* UnwittingPawn: Robots cannot be ordered to murder humans, but they ''can'' be used in one. This happens with a robot that brought poisoned water to Hans Gruer (although Gruer doesn't die). [[spoiler: And then the robot that handed a poisoned arrow to Bik, and the robot whose arm was used to murder Rikaine Delmarre]].
19th Jul '16 1:49:16 PM AnonFangeekGirl
Is there an issue? Send a Message


* AmbiguousDisorder: Johan Leebig is extremely anti-social, and voluntarily stopped all human contact when he was a small child. Of course, [[ValuesDissonance in Solaria]], that was considered a good thing and [[LamarckWasRight proof humans were evolving past gregariousness]]. [[spoiler: He dislikes human presence so strongly that he was ready to ''conquer the galaxy'' just so that Solaria and its taboo on personal presence would remain untouched.]]



* DisproportionateRetribution: Discussed. When Baley points out Quemot as a suspect in Delmarre's murder, he suggests as a possible motive that Quemot could have been annoyed at losing too many chess games to Delmarre. When Quemont comments that losing some chess games doesn't seem like much of a motive, Baley says that some motives can seem all the world to the murderer and absolutely ridiculous to everyone else.



* NoodleIncident: Elijah mentions one case he was on where a murderer was caught only because he couldn't bring himself to break the custom of absolute silence in the communal restrooms.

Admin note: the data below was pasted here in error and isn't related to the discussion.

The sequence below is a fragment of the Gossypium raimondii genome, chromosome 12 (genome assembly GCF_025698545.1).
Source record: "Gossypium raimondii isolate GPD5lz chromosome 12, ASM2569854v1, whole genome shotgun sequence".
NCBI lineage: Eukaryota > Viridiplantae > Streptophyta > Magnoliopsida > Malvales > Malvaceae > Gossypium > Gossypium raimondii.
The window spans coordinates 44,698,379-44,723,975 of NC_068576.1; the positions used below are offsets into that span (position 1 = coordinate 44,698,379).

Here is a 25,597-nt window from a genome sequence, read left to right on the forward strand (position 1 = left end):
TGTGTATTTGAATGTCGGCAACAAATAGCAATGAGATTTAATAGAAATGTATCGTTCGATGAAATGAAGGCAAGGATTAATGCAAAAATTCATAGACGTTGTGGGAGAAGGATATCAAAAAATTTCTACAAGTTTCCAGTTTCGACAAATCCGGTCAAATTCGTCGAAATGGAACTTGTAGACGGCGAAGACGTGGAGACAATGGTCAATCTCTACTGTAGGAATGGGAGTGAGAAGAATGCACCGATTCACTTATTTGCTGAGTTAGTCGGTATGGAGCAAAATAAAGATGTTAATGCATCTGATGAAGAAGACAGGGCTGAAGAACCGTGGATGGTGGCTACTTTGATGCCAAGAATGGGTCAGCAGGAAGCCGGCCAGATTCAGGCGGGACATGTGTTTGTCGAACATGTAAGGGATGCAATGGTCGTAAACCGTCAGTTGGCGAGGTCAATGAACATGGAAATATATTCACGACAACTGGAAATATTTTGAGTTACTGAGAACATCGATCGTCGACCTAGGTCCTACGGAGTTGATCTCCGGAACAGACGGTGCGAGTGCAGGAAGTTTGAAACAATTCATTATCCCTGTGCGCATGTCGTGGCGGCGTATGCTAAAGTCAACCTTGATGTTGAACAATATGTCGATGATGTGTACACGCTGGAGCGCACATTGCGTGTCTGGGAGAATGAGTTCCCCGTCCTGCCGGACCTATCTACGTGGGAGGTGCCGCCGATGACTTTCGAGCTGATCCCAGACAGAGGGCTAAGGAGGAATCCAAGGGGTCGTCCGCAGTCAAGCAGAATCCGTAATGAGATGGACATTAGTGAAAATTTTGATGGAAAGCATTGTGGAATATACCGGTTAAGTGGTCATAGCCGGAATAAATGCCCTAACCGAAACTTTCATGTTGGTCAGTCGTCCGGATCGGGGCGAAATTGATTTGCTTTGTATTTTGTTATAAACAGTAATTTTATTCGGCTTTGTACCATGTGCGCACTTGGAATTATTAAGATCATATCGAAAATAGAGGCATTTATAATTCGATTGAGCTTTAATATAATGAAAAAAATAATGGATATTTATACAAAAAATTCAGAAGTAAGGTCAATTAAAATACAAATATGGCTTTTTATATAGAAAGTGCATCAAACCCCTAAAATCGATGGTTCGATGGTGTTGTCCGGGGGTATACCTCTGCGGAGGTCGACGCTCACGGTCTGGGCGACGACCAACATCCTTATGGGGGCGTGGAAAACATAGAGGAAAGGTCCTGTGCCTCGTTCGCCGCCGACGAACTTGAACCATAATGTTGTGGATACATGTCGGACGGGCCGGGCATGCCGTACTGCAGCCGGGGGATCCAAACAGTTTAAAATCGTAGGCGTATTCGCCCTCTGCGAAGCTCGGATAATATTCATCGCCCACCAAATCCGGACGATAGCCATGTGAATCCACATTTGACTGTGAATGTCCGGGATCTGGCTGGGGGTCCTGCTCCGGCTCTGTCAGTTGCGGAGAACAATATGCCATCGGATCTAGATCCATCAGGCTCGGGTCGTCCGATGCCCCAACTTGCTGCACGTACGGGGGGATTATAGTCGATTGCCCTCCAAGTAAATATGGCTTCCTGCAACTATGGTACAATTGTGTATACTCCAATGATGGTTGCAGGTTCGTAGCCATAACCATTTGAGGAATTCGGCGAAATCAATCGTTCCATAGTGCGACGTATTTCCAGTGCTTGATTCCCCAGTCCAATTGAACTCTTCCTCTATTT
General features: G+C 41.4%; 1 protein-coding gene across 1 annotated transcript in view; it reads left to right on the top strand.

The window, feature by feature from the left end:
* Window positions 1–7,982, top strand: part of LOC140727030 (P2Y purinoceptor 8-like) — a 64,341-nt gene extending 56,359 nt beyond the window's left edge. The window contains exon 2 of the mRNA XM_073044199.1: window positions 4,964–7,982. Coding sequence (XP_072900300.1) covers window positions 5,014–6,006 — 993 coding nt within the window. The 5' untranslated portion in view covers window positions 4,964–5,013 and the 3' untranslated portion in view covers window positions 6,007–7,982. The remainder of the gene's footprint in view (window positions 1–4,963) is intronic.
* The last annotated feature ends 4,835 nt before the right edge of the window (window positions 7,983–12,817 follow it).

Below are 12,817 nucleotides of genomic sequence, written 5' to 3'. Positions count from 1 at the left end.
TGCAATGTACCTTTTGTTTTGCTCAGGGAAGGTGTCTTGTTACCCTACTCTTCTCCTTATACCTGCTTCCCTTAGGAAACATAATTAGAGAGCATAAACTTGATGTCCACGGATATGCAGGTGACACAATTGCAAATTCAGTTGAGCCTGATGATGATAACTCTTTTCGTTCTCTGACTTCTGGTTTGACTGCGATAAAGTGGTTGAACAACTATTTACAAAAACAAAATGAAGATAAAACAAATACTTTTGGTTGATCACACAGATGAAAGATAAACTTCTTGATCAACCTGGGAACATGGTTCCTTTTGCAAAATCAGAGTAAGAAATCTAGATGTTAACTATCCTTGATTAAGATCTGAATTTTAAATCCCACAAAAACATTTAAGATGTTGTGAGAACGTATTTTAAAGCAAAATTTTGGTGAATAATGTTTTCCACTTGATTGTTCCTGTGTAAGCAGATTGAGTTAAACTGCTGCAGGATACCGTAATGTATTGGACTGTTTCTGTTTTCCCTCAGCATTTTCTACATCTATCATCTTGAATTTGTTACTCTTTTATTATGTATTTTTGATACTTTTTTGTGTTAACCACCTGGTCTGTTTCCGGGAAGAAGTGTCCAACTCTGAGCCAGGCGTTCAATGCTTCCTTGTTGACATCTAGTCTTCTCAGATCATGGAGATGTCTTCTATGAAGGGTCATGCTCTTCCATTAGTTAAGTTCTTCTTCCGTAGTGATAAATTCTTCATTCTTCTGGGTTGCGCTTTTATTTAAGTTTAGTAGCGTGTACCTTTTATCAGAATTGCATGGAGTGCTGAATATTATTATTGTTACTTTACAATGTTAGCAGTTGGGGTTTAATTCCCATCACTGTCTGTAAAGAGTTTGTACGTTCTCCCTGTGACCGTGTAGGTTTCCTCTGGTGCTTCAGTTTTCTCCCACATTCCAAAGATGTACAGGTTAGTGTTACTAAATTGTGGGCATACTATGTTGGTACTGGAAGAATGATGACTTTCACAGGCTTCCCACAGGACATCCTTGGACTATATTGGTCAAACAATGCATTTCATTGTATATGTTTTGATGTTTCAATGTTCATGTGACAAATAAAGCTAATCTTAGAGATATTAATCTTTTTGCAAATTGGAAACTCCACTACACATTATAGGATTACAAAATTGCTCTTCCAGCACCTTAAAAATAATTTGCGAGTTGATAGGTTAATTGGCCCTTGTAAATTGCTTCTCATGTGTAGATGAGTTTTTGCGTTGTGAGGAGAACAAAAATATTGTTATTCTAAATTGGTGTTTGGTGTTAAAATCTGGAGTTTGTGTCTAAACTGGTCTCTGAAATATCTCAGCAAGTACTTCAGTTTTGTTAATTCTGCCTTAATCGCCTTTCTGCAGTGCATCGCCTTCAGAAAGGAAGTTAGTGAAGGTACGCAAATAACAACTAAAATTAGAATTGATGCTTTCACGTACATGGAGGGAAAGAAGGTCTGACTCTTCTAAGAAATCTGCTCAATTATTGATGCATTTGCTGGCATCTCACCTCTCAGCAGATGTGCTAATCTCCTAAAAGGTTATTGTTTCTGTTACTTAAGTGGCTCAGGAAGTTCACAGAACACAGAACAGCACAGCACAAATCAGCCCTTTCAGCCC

* OurNudityIsDifferent: Gladia has no idea why Elijah would have a problem with her being semi-naked. After all, he's only viewing her as a hologram.
* PerfectPoison: Subverted. The poisoner uses too much poison, and the victim vomits most of it up before it can kill him. He does, however, spend the rest of the book recovering from the dose he ''did'' receive.

to:

* OurNudityIsDifferent: Solarian culture differentiates between "seeing" (actually being in the room with someone) and "viewing" (communicating from afar via highly-realistic hologram), and there's much less social restrictions on viewing, including no nudity taboo. When Gladia has a NakedFirstImpression with Elijah, she has no idea why Elijah he would have a problem with her being semi-naked. naked. After all, he's only viewing not seeing ''her'', he's just seeing a hologram in her as a hologram.
image.
* PerfectPoison: Subverted. The poisoner uses too much poison, much, and the victim vomits most of it up before it can kill him. He does, however, spend the rest of the book recovering from the dose he ''did'' receive.receive.
-->'''Baley''': You poisoners on Solaria don't know dosages. Lack of experience.
This list shows the last 10 events of 81. Show all.
http://tvtropes.org/pmwiki/article_history.php?article=Literature.TheNakedSun